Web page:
That, hopefully, offers us a perspective into the comparison between the young and the old.  For the older generations, on the one hand, they are naturally aging — an average person’s overall task performance peaks in their 50s and significantly deteriorates in their 70s** — on the other hand, they must deal with a technological and social environment that is evolving at an increasingly fast rate.  What a double whammy we face when we age!

For the younger generation, they are free from historical elements (they do not need to unlearn outdated knowledge) and they grow up organically embracing modern elements (kids now grow up using smart phones).  As previously mentioned, humans are evolving so fast that a generation or two make a HUGE difference.

It is like software: newer versions usually have improvements upon the previous versions.  (With the noticeable exception of Windows 8!)

That is why I argue — invest in younger people, in younger organizations!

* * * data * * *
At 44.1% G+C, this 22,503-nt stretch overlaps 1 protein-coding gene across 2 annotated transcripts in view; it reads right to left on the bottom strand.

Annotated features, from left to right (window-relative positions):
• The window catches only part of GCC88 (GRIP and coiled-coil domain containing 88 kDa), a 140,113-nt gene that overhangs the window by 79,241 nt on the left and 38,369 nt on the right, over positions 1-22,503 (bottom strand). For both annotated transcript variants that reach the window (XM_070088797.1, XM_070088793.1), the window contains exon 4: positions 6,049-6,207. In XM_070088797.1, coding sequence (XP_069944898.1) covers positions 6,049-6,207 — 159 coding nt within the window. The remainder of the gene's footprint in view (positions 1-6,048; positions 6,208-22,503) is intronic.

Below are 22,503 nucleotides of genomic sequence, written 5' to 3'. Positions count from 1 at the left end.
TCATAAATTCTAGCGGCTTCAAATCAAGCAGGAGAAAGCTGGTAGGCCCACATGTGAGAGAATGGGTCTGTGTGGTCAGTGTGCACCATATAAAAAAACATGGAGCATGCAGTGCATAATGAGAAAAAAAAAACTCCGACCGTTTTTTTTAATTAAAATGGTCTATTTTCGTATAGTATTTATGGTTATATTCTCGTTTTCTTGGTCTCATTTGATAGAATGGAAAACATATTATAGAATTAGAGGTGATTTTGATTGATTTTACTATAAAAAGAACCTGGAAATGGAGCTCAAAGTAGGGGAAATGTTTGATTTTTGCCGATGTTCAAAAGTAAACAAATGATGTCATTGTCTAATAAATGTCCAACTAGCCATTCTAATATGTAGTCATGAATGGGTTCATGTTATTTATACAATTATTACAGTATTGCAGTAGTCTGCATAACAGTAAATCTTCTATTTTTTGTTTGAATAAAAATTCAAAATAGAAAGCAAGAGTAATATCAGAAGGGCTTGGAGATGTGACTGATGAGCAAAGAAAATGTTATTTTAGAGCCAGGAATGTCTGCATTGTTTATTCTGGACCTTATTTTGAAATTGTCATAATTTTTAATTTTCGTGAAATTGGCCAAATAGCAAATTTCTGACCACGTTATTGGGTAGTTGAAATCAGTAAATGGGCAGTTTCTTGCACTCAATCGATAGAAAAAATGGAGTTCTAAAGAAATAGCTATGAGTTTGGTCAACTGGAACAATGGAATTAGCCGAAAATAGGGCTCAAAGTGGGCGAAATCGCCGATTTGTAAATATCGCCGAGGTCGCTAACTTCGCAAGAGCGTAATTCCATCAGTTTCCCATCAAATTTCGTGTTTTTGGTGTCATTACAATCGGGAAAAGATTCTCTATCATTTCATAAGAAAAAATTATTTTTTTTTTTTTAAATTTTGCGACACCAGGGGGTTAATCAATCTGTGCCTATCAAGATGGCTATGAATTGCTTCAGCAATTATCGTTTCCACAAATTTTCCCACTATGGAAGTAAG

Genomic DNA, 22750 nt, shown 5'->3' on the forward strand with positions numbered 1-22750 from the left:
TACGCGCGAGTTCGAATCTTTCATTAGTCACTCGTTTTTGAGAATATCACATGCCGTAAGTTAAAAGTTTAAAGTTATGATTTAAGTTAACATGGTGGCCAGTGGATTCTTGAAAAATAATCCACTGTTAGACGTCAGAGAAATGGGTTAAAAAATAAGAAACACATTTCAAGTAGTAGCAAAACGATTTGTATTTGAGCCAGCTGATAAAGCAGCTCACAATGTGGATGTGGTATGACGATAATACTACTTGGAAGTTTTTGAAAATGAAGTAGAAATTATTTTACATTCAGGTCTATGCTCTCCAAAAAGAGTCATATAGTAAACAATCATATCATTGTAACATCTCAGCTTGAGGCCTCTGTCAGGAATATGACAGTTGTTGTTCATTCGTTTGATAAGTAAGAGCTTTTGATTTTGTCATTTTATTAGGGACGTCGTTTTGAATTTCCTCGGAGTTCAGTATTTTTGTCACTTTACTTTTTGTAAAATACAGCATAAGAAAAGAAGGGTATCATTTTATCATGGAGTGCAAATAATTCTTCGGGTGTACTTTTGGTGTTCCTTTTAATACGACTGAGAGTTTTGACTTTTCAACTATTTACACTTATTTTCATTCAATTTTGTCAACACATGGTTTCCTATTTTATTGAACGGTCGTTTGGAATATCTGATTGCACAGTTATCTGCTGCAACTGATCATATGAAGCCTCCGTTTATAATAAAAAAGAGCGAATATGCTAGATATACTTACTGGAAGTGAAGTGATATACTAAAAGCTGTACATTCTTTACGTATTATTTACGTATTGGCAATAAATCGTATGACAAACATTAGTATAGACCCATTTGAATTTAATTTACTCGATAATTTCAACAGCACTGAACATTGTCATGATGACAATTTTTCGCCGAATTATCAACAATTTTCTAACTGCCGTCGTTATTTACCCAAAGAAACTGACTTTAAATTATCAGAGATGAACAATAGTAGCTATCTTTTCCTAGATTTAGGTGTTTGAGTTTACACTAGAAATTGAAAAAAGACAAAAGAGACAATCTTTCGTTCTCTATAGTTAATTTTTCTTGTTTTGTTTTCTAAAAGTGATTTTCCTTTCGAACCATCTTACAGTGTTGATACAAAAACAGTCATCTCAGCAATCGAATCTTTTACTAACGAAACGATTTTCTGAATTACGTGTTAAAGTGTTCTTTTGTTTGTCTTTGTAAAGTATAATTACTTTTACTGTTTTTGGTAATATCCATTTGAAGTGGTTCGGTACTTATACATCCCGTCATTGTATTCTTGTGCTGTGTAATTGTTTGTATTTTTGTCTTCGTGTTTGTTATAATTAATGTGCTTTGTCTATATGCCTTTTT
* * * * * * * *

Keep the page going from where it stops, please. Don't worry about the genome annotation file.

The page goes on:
So, I have already reached my conclusion.  But wait!  Eventually one day, I will look up and realize I am in my 50s or 60s.  What is the advice for “the future me”?  Broadly speaking, what is the advice for the older generation?  These are what I have in my mind:

  • Make room for younger generations to grow.  There are reports** showing the frustration shared by young academics: aged tenured professors just will not retire and by doing so they are preventing younger professors from being promoted.  This is probably a common phenomenon across fields and industries.  As our life expectancy increases, this will surely be a bigger generational problem.  Will I have the heart to step down?
  • Stepping back is not stepping out.  An aged CEO might want to move himself to the chairman position.  An aged tenured professor might want to step back and become an industry expert consultant.  The role may not be the same, but older people can still pursue their passions.  While you should make room for the young, you can still leave room for yourself.